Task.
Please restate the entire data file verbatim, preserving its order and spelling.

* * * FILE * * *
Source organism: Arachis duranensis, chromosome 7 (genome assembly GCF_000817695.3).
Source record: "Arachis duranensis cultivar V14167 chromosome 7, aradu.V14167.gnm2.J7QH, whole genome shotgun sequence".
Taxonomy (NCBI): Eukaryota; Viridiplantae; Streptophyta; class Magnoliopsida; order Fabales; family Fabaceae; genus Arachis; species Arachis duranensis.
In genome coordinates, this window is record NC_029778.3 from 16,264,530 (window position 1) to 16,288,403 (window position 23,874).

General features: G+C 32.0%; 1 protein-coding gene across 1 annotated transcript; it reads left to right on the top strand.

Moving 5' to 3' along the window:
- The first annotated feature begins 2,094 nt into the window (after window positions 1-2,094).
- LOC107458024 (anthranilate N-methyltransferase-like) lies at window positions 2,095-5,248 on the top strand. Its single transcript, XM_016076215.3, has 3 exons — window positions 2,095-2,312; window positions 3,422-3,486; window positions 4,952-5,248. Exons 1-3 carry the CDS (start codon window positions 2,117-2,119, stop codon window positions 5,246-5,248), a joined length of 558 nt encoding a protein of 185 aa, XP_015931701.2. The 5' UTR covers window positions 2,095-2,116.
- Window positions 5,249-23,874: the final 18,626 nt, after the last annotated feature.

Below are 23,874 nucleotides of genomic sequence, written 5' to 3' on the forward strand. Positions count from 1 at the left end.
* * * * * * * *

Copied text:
Source organism: Arachis duranensis, chromosome 7 (genome assembly GCF_000817695.3).
Source record: "Arachis duranensis cultivar V14167 chromosome 7, aradu.V14167.gnm2.J7QH, whole genome shotgun sequence".
Taxonomy (NCBI): Eukaryota; Viridiplantae; Streptophyta; class Magnoliopsida; order Fabales; family Fabaceae; genus Arachis; species Arachis duranensis.
In genome coordinates, this window is record NC_029778.3 from 16,264,530 (window position 1) to 16,288,403 (window position 23,874).

General features: G+C 32.0%; 1 protein-coding gene across 1 annotated transcript; it reads left to right on the top strand.

Moving 5' to 3' along the window:
- The first annotated feature begins 2,094 nt into the window (after window positions 1-2,094).
- LOC107458024 (anthranilate N-methyltransferase-like) lies at window positions 2,095-5,248 on the top strand. Its single transcript, XM_016076215.3, has 3 exons — window positions 2,095-2,312; window positions 3,422-3,486; window positions 4,952-5,248. Exons 1-3 carry the CDS (start codon window positions 2,117-2,119, stop codon window positions 5,246-5,248), a joined length of 558 nt encoding a protein of 185 aa, XP_015931701.2. The 5' UTR covers window positions 2,095-2,116.
- Window positions 5,249-23,874: the final 18,626 nt, after the last annotated feature.

Below are 23,874 nucleotides of genomic sequence, written 5' to 3' on the forward strand. Positions count from 1 at the left end.